I like to learn new words. Not from word-a-day websites or calendars, but from my own reading, where context is more likely to make the new word stick. This week, three words impressed themselves upon me, three lovely little morsels of brain candy.
1. Jerboa -- I encountered this noun while reading Rae Carson's The Girl of Fire and Thorns
(a somewhat misleading title, btw). The jerboa is described as a desert rodent with a long tail, and the jerboa is caught and cooked in a (much maligned) stew by folks traversing the desert. I assumed the jerboa was a mythical "smeerp" type critter that resembled a squirrel or chinchilla. Then I saw a picture of a real-life jerboa
online. And was instantly, retroactively revolted at every mention of the stew. I think it's the tail. And the long skinny legs. And the skin on its bat-like ears. Considering how many of the online mentions of jerboas emphasize their cute-itude, I suspect I am in the minority with my revulsion, much like snowy_owlet
and her feelings toward sloths.
2. Caudillismo -- I've seen (and looked up) this word many times before, from my general interest in Mexican history and the polysci copyediting I did years ago. But it never really stuck until this week, when I came across it again in Shadows of Tender Fury: The Letters and Communiques of Subcomandante Marcos and the Zapatista Army of National Liberation.
A caudillo is defined in the book's glossary as "a charismatic political leader who derives his power from his military experience, prowess, and bearing." So caudillismo is that form of leadership. Why should the term stick now, when it never did before? For one thing, you're familiar with the idea of "my TV (or book) boyfriend"? Well, Subcomandante Marcos is my Rebel Boyfriend. Any word I learn from him has instant cachet. Also, the fact that the book has a glossary means I can flip back and refresh my memory, and the memory is further solidified by the look of the formatted text.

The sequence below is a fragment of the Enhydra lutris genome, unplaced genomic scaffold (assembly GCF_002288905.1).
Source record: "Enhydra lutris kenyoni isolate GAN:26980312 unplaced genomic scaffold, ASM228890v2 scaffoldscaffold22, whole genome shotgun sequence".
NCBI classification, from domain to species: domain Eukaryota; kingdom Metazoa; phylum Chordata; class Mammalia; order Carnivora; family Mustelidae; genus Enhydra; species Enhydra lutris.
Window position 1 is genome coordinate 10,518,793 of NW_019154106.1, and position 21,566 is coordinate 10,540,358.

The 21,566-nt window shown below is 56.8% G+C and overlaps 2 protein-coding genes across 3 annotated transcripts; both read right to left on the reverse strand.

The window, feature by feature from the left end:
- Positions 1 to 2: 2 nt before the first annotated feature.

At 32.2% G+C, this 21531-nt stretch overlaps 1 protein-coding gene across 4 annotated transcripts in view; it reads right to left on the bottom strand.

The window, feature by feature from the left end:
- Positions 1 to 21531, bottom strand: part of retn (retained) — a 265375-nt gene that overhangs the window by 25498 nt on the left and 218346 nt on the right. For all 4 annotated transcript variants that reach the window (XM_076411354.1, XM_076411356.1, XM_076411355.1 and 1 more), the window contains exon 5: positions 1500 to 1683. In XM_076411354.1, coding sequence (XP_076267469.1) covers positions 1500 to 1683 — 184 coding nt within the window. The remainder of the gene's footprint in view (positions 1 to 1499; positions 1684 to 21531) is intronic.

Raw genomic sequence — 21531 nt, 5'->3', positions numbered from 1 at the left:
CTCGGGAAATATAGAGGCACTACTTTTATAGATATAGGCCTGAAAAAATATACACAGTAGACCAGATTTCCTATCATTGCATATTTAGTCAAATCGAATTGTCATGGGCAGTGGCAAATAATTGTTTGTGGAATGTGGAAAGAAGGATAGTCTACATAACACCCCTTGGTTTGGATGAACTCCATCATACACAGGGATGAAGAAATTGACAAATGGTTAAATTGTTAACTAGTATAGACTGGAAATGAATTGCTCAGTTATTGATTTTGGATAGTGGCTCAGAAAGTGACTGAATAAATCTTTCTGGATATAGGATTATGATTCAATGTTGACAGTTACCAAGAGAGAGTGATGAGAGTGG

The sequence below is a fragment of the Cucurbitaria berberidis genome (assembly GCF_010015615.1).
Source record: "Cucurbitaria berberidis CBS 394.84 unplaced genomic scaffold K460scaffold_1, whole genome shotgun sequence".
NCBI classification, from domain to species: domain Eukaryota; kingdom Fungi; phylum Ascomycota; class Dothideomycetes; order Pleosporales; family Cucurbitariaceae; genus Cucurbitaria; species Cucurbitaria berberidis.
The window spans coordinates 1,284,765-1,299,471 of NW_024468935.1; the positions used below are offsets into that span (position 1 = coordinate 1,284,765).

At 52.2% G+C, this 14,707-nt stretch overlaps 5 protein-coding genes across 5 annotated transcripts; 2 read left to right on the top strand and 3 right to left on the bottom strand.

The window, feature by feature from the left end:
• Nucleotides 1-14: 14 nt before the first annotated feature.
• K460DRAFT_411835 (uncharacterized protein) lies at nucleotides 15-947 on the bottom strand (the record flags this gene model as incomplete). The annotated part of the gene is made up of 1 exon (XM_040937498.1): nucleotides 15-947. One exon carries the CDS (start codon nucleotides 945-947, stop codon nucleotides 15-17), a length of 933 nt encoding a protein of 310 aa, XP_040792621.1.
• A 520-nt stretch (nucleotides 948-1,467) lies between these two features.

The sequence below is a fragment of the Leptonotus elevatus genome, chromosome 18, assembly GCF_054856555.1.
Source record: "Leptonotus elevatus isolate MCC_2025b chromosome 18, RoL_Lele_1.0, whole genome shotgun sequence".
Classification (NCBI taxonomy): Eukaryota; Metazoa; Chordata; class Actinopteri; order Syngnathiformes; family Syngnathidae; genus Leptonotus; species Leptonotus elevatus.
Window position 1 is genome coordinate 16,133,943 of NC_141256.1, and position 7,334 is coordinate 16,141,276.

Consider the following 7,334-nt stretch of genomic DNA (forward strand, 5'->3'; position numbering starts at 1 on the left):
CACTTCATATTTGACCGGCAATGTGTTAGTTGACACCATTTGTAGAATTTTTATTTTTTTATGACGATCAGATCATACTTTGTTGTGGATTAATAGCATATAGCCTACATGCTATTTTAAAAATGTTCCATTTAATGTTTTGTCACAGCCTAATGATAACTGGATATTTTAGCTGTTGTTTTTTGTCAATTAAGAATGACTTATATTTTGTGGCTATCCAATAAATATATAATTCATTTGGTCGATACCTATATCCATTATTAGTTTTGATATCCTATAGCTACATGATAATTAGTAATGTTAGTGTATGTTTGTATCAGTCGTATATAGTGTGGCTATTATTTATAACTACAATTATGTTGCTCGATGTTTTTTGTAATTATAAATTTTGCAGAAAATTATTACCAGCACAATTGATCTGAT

3. Sankofa -- This is an Akan word from Ghana that I learned from reading "lifestream,"
Sofia Samatar's account of the Princeton symposium "Ferguson Is The Future." I see from several online sources that, roughly translated, sankofa means "reach back and get it" and is associated with a proverb along the lines of "there's no shame in going back for what you forgot." Most often sankofa is symbolized by a bird flying forward while twisting its head back to take an egg in its beak. There's a picture of the symposium poster in Sofia's post, and it includes a different sankofa symbol near the center: the twisty, twirly heart-shape. The concept of sankofa, of retrieving precious things from the past, resonates with me partly because of the research I've been doing on Sara Estela Ramirez, a nearly forgotten rebel poet of the Mexican Revolution. Much of her poetry was published in newspapers, which are so ephemeral, and even more so when they are of and for a marginalized population, as was Ramirez's writing for Mexican exiles living in South Texas around the turn of the 20th century. I can't even find a surviving photo of the woman, though I've seen several of her contemporaries. I would very much like to reach back and retrieve ALL the work of this amazing antepasada.
Have you learned any new words this week? What made them stand out for you? Maybe you made up a new word? Please share in the comments!